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77 Cards in this Set

  • Front
  • Back
The easiest form of learning

-learning from surroundings
-you get used to a certain sound

-"a decline in the tendency to respond to stimuli that have become familiar through repeated exposure"
-"pre-wired behavior are supplemented by rewiring that occurs as a consequence of experience"

-Learning is based on establishing association

-assumes that there are general laws of learning
What are the Behaviorist theories
classical conditioning and operant conditioning
Classical Conditioning
a type ove learninging discovered by Pavlov that the subject is conditioned associates the stimuli to the response

-proposed a distinction between unconditioned and conditioned reflex
unconditioned stimulus
something that always makes you biologically stimulated

such as food
unconditioned reflex
a response to a stimulus carried out without thought or will

ex: salivating to food
conditioned stimulus
does not originally cause a stimulus, however, when conditioned, you do get stimulted by it

such as the tone right before the food is given
conditioned response
the reponse similar to reflex which is caused by conditioned stimulus after training

ex: play the tone and the dog will automatically salivate
-you keep doin gthe conditioned stimulus without giving it food

-the subject will learn to stop the conditioned response, however, after a short period of time of stopping it, it has a spontaneous recovery
- the subject is thinking "what if it's possible"
after a conditioned response has been extinguished, it is easier for the subjec to be re introduced back to it
Higher Order Conditioning
two conditioned stimulus can be paired with one unconditioned stimulus, but one will be considered to be of greater significance

-for example, if you condition the light with the food first, and then later introduce a tone with the food, the subject will salivate more with the light than with theo tone
Trained to respond to a specific conditioned stimulus, but the animal will give a litmited conditioned response to a stimulus which is closely related to the original conditioned stimulus

-ex: a dog will kind of salivate to a different tone than the one that it was conditioned with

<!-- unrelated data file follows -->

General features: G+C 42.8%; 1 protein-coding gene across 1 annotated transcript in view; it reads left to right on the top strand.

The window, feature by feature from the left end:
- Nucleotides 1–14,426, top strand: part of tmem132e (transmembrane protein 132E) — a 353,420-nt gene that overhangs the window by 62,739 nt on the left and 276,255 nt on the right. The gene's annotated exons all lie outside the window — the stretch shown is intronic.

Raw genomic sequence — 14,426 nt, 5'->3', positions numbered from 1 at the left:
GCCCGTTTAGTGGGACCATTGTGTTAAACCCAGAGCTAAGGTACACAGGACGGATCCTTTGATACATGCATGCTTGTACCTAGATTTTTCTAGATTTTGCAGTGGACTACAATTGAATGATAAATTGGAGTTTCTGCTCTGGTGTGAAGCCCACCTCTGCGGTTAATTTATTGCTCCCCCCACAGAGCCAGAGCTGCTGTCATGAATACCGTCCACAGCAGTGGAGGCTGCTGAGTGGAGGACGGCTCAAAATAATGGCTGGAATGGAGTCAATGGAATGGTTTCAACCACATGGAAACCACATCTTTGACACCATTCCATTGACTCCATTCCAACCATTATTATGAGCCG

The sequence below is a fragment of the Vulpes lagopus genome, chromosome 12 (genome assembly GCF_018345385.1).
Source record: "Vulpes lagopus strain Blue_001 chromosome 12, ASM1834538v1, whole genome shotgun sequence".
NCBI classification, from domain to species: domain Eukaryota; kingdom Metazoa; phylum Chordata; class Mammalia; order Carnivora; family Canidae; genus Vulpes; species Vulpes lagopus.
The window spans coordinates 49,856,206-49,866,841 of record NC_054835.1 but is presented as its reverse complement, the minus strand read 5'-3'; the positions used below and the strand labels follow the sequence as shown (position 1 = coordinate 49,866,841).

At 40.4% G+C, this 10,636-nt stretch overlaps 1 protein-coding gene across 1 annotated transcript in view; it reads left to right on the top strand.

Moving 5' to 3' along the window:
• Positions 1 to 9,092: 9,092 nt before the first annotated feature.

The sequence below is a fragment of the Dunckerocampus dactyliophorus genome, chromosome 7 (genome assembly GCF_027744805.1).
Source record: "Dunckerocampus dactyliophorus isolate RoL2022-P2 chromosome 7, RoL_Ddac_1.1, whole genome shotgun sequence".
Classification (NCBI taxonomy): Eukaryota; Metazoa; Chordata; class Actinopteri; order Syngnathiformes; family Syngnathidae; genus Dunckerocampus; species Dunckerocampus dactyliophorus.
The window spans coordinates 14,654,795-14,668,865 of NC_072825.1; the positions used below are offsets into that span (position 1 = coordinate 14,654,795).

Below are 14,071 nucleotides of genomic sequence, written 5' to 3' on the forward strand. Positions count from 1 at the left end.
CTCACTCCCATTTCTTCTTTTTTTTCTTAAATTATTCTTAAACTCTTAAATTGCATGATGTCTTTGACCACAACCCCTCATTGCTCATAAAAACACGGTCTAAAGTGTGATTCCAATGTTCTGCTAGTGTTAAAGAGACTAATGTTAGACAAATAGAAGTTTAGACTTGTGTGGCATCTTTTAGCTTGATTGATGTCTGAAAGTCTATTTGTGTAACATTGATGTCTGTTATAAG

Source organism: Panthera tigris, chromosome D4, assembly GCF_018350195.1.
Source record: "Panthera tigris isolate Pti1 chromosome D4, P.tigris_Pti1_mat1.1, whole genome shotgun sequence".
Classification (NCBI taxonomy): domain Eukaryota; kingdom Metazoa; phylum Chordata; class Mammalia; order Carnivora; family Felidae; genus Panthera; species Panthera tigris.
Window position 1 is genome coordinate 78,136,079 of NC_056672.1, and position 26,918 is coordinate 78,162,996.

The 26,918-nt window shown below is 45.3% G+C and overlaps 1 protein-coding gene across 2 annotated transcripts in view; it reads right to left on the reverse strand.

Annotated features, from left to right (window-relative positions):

however, it will stop after you keep doing it and no food
the reponse to different sounds will be played until the animal realizes and distinguishes the two different sounds and can define which one is wrong and only listen to the right sound
ask about this
What is Learned in Classical Conditioning?
Pavlov says that the animal learns a relation between the two stimuli, the UCS & CS

-the CS is an anticipatory signal that tells the animal something is coming, therefore they act upon it
Can Any association be learned?
Pavlov says YES

but Garcia says NO
What was Garcia's Experiment?
The animal has two conditioned stimuli, which is the food and the light.

The first trial group is shocked, and they associate the light to the shock. Therefore, when presented water later, they will drink it.

The second group is given an x-ray illness, where their stomachs feel bad, therefore they associate the sweet water to the illness. When presented water and light, they will not drink the water.
What Is Operant Conditioning
This is found by Thorndike

associating between a stimulus and a response mediated by the consequences, re-enforcers, of the response

basically, training an animal to do something and as a result they either get punished or awarded if they do or don't
What is the Learning Curve like for Operant Conditioning?
They learn Gradually

the graph shows a gradual decline of the time it takes to get out of the box. The learning curve is not smooth but has lots of marked fluctuations.
Positive Reinforcement
add a desirable stimulus

ex: getting a hug; paycheck
Negative Reinforcement
Remove an aversive stimulus

ex: fastening seatbelt to turn off beeping
Positive Punishment
Administer an aversive stimulus

ex: spanking, parking ticket
Negative Punishment
withdraw a desirable stimulus

ex: time out from priveleges, grounding
when you train the animal step by step with reinforcements, and later they can do the whole thing

ex: dolphins jumping through hoops

first you teach the dolphin to go through the hoop when it's very low, then eventually you increase the height, and it will jump through the hoop naturally
Conditioned Re-enforcers
A conditioned reinforcer is a previously neutral stimulus.